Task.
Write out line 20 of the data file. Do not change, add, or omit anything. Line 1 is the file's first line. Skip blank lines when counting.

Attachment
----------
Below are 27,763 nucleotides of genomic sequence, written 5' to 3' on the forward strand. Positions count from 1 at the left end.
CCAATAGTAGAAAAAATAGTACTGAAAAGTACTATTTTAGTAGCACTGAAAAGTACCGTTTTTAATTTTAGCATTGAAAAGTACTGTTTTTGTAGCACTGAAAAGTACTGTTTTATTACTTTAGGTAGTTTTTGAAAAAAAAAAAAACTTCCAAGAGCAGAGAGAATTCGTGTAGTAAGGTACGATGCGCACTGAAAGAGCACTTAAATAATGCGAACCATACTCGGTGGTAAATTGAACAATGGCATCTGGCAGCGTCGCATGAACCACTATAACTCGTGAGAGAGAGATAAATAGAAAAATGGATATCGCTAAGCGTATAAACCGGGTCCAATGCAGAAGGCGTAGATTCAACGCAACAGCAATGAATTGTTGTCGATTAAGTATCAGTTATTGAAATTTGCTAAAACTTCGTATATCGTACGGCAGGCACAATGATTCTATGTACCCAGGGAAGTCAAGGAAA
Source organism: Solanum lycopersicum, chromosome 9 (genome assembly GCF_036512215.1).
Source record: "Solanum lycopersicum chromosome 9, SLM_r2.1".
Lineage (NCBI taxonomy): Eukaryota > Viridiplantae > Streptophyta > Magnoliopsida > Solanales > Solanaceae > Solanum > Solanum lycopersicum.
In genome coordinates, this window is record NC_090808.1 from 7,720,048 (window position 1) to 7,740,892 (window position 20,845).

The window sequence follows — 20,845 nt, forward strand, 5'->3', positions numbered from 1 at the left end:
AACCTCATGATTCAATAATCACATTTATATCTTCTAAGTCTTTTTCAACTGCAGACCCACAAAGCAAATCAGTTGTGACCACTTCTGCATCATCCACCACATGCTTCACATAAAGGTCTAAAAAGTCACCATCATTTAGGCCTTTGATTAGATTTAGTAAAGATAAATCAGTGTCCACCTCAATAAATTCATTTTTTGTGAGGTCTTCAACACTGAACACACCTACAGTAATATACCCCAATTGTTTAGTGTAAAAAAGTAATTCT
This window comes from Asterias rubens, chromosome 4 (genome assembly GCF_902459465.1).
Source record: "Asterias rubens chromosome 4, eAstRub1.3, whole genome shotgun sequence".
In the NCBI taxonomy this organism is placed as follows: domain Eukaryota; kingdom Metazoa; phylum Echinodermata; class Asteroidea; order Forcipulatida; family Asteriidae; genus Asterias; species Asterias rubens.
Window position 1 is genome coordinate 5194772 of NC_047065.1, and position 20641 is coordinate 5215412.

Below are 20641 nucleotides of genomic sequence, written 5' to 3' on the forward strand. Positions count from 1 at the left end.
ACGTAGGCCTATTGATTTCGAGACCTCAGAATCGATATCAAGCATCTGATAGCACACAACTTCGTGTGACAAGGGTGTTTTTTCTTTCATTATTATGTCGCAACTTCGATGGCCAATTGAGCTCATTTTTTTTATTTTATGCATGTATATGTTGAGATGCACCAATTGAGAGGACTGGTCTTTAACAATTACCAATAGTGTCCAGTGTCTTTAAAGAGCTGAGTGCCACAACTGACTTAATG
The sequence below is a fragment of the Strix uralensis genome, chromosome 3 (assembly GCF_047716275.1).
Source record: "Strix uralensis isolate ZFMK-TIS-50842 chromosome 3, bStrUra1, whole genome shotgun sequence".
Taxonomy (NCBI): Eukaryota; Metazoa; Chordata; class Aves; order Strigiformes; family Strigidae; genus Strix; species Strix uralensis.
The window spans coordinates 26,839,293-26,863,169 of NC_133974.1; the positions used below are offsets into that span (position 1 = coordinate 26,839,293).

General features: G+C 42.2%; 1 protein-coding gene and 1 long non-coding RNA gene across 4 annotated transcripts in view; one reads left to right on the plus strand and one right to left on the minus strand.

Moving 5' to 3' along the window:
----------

Moving 5' to 3' along the window: